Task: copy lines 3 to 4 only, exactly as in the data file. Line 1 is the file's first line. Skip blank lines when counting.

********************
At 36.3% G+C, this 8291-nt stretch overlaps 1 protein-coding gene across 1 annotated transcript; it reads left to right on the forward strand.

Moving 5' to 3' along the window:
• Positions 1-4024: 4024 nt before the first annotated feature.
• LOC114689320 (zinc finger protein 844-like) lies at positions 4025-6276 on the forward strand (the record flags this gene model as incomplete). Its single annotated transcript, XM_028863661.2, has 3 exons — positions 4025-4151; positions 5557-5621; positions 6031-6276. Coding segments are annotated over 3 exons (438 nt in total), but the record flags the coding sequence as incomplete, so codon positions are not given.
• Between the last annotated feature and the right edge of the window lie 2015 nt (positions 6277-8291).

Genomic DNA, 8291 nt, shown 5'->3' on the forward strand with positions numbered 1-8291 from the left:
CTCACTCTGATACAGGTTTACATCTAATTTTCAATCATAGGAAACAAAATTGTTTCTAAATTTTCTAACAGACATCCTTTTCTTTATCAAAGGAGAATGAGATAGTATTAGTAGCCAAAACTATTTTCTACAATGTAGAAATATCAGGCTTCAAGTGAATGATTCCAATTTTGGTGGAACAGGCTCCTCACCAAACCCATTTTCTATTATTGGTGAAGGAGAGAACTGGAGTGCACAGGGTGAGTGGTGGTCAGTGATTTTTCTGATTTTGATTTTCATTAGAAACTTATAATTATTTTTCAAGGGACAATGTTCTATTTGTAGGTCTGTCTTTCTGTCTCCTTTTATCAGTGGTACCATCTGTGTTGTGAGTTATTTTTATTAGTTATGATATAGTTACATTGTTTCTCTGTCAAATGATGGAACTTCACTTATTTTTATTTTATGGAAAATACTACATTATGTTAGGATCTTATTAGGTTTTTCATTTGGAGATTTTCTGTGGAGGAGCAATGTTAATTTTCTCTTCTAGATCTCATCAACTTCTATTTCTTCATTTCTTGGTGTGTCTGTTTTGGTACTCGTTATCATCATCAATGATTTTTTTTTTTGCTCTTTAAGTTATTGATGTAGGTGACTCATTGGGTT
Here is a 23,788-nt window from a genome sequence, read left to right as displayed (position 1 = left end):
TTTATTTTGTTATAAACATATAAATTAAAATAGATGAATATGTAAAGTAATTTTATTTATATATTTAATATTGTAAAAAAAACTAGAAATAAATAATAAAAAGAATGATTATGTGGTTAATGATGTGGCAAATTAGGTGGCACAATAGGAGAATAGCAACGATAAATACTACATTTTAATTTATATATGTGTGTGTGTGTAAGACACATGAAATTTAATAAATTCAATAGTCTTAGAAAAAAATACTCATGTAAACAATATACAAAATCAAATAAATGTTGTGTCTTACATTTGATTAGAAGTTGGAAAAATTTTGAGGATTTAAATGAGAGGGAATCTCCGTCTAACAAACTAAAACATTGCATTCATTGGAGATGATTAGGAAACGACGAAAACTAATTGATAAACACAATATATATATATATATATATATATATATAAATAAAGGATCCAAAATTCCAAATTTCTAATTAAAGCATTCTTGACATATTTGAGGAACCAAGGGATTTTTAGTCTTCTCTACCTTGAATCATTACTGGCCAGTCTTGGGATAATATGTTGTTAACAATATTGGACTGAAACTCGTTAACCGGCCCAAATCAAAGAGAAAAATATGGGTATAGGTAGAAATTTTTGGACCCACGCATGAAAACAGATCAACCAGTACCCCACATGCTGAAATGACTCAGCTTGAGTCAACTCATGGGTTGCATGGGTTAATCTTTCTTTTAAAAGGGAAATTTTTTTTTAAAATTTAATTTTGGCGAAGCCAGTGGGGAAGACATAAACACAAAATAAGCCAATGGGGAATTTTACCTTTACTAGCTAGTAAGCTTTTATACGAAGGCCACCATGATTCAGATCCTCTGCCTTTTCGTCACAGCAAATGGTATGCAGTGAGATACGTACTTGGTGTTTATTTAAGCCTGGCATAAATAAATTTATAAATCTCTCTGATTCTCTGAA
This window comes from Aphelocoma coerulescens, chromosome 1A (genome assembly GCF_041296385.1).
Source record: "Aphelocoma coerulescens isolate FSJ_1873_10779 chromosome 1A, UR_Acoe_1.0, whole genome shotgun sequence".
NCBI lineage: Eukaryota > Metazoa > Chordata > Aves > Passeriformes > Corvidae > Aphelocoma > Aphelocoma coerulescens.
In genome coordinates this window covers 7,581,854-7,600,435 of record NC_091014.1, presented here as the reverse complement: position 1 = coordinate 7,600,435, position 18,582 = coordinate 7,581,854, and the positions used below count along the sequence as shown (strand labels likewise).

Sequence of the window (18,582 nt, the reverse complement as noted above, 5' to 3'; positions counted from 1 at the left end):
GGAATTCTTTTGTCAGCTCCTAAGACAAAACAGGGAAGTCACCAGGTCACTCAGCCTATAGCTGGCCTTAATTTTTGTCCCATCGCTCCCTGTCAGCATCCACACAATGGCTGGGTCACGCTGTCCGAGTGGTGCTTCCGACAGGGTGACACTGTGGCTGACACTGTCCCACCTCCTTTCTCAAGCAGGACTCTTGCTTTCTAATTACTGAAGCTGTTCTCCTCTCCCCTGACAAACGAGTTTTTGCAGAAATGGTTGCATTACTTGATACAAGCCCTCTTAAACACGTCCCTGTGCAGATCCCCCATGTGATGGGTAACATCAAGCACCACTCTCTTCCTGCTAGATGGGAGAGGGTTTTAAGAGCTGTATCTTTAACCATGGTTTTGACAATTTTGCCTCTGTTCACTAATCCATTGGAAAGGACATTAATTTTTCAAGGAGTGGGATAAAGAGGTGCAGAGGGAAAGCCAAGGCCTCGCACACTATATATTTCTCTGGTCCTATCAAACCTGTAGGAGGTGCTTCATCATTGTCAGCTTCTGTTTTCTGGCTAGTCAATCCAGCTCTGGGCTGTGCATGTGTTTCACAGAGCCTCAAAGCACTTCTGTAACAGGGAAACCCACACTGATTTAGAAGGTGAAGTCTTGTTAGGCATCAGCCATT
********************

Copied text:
• Positions 1-4024: 4024 nt before the first annotated feature.
• LOC114689320 (zinc finger protein 844-like) lies at positions 4025-6276 on the forward strand (the record flags this gene model as incomplete). Its single annotated transcript, XM_028863661.2, has 3 exons — positions 4025-4151; positions 5557-5621; positions 6031-6276. Coding segments are annotated over 3 exons (438 nt in total), but the record flags the coding sequence as incomplete, so codon positions are not given.